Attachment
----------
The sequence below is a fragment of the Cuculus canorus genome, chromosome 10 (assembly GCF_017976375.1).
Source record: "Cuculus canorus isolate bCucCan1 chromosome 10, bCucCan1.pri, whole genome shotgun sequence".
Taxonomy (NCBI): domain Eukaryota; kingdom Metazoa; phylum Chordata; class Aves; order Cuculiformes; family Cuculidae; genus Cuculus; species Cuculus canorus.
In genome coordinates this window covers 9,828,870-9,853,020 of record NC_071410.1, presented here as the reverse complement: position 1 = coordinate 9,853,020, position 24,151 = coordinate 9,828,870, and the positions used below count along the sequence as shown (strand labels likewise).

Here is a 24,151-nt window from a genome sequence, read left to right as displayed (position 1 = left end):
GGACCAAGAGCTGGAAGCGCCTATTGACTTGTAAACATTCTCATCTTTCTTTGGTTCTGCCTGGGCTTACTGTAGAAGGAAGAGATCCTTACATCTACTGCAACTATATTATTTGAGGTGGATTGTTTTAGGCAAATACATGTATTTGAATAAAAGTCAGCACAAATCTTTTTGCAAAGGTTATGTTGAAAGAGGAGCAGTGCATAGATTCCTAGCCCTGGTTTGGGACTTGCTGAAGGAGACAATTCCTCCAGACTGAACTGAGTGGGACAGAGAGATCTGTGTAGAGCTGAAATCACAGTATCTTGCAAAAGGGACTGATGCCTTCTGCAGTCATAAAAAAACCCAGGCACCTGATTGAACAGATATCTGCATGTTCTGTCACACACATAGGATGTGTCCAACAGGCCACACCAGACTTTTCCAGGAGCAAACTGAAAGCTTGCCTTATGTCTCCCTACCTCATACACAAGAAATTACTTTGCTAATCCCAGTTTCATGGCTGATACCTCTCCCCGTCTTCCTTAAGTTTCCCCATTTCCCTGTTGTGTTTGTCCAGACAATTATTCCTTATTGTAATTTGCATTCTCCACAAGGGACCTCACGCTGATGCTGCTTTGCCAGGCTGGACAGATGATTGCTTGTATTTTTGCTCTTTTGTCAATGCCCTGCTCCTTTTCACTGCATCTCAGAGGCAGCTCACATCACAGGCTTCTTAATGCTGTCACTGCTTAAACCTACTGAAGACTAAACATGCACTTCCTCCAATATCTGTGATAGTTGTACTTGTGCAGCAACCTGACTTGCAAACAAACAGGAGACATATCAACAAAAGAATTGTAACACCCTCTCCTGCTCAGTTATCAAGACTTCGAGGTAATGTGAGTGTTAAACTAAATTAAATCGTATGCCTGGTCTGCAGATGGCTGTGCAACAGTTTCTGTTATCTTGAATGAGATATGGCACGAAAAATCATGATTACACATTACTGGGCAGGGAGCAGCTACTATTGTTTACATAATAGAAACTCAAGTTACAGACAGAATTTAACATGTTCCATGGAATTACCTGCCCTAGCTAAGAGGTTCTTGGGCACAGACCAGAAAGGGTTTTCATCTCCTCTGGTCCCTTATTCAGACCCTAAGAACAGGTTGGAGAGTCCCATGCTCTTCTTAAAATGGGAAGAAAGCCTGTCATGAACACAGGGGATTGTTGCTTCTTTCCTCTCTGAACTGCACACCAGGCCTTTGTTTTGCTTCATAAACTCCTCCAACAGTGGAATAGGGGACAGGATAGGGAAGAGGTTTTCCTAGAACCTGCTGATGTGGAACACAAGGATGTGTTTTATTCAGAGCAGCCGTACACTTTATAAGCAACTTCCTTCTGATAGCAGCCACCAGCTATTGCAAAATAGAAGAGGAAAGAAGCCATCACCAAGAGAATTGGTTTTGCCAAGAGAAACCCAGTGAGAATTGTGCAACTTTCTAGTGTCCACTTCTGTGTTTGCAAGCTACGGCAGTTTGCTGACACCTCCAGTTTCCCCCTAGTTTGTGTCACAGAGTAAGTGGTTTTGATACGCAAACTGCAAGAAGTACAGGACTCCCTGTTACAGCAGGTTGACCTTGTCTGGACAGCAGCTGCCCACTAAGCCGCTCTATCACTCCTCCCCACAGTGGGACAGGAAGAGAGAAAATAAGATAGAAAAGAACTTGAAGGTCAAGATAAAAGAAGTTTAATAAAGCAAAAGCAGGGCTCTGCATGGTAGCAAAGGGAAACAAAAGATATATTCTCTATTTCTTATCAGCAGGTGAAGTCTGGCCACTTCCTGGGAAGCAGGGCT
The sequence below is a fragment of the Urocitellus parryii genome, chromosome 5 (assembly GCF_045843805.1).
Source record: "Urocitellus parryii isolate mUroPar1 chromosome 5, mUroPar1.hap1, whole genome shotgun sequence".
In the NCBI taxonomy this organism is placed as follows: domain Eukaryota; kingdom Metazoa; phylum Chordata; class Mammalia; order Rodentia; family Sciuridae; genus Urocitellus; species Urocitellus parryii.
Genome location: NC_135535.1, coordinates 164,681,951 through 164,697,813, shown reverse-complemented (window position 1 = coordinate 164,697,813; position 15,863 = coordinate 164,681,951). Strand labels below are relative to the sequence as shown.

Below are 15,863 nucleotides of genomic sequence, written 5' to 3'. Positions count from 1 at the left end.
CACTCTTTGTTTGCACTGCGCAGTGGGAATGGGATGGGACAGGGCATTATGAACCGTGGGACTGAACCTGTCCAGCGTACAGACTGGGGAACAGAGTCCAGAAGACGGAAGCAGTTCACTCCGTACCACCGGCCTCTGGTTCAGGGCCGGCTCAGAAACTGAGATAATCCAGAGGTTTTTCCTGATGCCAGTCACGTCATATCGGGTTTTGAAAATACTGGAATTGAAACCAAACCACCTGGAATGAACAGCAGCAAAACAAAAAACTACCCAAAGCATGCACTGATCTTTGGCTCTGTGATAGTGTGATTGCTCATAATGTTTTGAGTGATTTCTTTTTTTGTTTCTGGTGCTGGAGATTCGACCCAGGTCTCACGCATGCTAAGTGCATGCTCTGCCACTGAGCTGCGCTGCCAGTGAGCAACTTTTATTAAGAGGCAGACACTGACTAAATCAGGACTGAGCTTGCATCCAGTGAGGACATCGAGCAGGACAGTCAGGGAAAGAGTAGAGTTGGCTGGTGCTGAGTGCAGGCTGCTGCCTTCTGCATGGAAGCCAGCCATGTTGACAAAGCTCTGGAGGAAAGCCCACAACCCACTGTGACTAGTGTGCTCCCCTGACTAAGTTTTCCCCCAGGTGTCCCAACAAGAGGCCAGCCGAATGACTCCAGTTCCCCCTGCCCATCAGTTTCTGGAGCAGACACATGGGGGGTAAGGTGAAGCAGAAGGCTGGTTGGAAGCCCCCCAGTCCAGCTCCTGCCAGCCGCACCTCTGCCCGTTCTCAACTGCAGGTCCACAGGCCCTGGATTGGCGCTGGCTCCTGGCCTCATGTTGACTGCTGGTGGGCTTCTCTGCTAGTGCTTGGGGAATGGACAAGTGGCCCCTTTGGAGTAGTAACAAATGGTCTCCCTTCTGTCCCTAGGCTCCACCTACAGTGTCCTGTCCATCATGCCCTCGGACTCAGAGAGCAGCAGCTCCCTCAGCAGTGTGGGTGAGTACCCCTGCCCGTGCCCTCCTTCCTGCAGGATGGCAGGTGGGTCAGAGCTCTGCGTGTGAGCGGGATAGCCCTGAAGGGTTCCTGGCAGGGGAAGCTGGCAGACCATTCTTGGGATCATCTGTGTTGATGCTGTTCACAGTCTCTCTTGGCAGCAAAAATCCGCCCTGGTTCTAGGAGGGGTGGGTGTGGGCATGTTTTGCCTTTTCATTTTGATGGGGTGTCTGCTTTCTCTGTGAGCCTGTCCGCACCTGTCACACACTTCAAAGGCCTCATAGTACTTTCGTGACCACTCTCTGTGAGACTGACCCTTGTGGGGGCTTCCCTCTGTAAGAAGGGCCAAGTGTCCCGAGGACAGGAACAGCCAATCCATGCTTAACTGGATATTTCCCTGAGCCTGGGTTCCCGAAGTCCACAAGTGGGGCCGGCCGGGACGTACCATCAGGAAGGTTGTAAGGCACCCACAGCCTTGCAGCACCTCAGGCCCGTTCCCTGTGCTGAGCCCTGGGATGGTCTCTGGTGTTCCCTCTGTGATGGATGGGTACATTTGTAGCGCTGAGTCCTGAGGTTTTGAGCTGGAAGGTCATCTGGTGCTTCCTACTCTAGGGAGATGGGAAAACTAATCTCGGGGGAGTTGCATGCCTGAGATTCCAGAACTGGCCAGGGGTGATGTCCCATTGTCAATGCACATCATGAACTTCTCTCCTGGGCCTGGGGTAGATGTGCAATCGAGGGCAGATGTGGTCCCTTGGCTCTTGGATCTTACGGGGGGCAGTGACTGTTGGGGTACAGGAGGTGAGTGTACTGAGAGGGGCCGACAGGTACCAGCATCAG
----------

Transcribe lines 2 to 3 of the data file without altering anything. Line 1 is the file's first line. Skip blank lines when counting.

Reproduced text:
Source record: "Cuculus canorus isolate bCucCan1 chromosome 10, bCucCan1.pri, whole genome shotgun sequence".
Taxonomy (NCBI): domain Eukaryota; kingdom Metazoa; phylum Chordata; class Aves; order Cuculiformes; family Cuculidae; genus Cuculus; species Cuculus canorus.